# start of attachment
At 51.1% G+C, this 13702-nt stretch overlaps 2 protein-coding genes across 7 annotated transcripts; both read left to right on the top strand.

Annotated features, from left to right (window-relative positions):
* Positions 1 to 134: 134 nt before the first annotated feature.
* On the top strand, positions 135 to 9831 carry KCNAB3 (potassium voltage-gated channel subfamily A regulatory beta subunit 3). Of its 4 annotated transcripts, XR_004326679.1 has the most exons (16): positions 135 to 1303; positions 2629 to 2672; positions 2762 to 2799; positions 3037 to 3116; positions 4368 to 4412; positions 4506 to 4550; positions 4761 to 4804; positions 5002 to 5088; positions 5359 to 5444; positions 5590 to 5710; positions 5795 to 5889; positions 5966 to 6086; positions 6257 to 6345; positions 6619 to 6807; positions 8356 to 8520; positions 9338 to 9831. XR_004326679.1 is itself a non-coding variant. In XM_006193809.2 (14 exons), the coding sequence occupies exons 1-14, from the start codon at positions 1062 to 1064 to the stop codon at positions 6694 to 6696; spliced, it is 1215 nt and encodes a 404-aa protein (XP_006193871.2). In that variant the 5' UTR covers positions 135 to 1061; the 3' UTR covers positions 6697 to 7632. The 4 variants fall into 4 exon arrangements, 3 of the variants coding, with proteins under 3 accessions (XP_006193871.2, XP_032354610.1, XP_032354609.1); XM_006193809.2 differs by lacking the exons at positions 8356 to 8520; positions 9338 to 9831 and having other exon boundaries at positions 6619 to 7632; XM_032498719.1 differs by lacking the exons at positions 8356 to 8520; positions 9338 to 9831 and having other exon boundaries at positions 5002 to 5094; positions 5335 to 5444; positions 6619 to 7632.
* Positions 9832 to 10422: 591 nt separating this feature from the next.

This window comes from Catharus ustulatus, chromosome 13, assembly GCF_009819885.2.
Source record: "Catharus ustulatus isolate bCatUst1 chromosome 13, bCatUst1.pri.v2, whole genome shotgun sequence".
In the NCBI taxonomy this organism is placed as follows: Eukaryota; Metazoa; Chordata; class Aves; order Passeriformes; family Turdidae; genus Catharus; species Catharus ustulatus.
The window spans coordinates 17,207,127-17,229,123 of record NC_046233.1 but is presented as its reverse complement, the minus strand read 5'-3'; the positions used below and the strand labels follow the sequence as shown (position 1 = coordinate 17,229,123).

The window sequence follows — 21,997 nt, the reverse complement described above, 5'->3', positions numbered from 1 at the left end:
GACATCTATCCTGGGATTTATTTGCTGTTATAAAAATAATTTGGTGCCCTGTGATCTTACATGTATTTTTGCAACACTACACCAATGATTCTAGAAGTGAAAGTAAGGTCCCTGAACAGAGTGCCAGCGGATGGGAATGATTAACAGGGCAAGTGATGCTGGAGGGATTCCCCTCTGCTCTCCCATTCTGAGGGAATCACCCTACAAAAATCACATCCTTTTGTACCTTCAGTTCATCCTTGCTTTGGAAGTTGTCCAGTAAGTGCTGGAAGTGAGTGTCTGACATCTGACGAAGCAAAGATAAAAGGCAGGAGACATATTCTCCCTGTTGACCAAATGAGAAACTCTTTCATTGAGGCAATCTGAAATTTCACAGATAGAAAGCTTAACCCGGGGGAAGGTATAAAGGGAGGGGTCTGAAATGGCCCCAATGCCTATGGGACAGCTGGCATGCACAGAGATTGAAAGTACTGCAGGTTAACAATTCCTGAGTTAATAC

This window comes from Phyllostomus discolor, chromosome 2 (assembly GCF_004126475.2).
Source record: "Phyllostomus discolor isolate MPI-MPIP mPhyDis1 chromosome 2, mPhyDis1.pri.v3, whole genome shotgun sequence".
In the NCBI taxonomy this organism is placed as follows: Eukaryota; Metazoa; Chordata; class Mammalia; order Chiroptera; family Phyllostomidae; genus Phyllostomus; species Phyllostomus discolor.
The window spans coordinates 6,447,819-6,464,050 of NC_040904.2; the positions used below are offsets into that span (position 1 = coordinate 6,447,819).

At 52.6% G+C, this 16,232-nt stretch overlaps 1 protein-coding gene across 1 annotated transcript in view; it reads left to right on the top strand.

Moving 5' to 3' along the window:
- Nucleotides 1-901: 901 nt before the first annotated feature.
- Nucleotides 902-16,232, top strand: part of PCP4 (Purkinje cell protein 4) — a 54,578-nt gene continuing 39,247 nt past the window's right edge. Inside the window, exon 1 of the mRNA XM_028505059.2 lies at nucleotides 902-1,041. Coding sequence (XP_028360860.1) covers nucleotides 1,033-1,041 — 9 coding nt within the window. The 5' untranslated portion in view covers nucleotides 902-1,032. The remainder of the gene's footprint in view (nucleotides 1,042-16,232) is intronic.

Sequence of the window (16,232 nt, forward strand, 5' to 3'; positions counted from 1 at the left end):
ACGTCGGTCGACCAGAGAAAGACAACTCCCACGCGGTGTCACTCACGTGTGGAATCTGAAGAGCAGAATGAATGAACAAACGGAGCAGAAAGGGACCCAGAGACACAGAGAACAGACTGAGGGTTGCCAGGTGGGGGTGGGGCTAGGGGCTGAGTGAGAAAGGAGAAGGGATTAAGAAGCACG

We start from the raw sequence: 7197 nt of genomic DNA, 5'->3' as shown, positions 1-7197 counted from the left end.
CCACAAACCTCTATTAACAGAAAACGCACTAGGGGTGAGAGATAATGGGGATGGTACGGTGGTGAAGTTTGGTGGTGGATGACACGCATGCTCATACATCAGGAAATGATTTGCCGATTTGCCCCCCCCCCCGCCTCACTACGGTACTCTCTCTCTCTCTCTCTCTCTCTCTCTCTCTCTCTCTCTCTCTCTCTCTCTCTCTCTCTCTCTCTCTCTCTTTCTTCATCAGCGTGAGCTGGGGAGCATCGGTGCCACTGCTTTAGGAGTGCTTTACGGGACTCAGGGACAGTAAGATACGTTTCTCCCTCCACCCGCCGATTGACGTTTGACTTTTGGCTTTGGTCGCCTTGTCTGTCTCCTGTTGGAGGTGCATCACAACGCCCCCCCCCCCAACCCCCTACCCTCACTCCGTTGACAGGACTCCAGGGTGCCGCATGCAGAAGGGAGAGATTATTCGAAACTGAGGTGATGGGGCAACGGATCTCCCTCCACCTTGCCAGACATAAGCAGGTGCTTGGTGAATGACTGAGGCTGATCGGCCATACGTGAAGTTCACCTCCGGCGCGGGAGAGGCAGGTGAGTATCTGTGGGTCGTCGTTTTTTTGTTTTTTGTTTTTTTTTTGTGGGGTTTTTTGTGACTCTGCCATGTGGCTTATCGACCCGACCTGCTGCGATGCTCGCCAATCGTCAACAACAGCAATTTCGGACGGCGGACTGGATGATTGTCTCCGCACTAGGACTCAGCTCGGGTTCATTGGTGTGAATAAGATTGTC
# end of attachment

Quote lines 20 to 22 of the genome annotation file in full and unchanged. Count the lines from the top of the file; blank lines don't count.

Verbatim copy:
Sequence of the window (16,232 nt, forward strand, 5' to 3'; positions counted from 1 at the left end):
ACGTCGGTCGACCAGAGAAAGACAACTCCCACGCGGTGTCACTCACGTGTGGAATCTGAAGAGCAGAATGAATGAACAAACGGAGCAGAAAGGGACCCAGAGACACAGAGAACAGACTGAGGGTTGCCAGGTGGGGGTGGGGCTAGGGGCTGAGTGAGAAAGGAGAAGGGATTAAGAAGCACG

We start from the raw sequence: 7197 nt of genomic DNA, 5'->3' as shown, positions 1-7197 counted from the left end.